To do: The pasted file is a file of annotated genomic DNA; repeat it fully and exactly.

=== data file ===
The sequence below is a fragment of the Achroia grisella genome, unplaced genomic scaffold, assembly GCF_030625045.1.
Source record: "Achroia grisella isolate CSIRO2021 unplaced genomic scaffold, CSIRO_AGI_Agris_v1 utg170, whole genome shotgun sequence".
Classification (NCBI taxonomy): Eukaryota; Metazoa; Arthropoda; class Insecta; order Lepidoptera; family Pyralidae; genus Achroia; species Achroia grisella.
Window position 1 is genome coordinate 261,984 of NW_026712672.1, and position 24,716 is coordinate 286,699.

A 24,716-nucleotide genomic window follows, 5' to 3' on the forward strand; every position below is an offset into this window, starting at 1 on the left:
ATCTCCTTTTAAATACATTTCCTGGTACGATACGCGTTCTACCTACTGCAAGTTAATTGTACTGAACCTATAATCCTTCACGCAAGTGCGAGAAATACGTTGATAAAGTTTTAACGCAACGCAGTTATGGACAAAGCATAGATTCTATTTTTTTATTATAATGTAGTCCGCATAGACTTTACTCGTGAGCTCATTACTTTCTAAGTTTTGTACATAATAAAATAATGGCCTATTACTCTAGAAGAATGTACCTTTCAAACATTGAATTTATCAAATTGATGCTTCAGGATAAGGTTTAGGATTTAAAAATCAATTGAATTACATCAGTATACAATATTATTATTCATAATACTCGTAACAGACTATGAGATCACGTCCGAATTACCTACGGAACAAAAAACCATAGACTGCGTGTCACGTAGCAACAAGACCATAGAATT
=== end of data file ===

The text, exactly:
The sequence below is a fragment of the Achroia grisella genome, unplaced genomic scaffold, assembly GCF_030625045.1.
Source record: "Achroia grisella isolate CSIRO2021 unplaced genomic scaffold, CSIRO_AGI_Agris_v1 utg170, whole genome shotgun sequence".
Classification (NCBI taxonomy): Eukaryota; Metazoa; Arthropoda; class Insecta; order Lepidoptera; family Pyralidae; genus Achroia; species Achroia grisella.
Window position 1 is genome coordinate 261,984 of NW_026712672.1, and position 24,716 is coordinate 286,699.

A 24,716-nucleotide genomic window follows, 5' to 3' on the forward strand; every position below is an offset into this window, starting at 1 on the left:
ATCTCCTTTTAAATACATTTCCTGGTACGATACGCGTTCTACCTACTGCAAGTTAATTGTACTGAACCTATAATCCTTCACGCAAGTGCGAGAAATACGTTGATAAAGTTTTAACGCAACGCAGTTATGGACAAAGCATAGATTCTATTTTTTTATTATAATGTAGTCCGCATAGACTTTACTCGTGAGCTCATTACTTTCTAAGTTTTGTACATAATAAAATAATGGCCTATTACTCTAGAAGAATGTACCTTTCAAACATTGAATTTATCAAATTGATGCTTCAGGATAAGGTTTAGGATTTAAAAATCAATTGAATTACATCAGTATACAATATTATTATTCATAATACTCGTAACAGACTATGAGATCACGTCCGAATTACCTACGGAACAAAAAACCATAGACTGCGTGTCACGTAGCAACAAGACCATAGAATT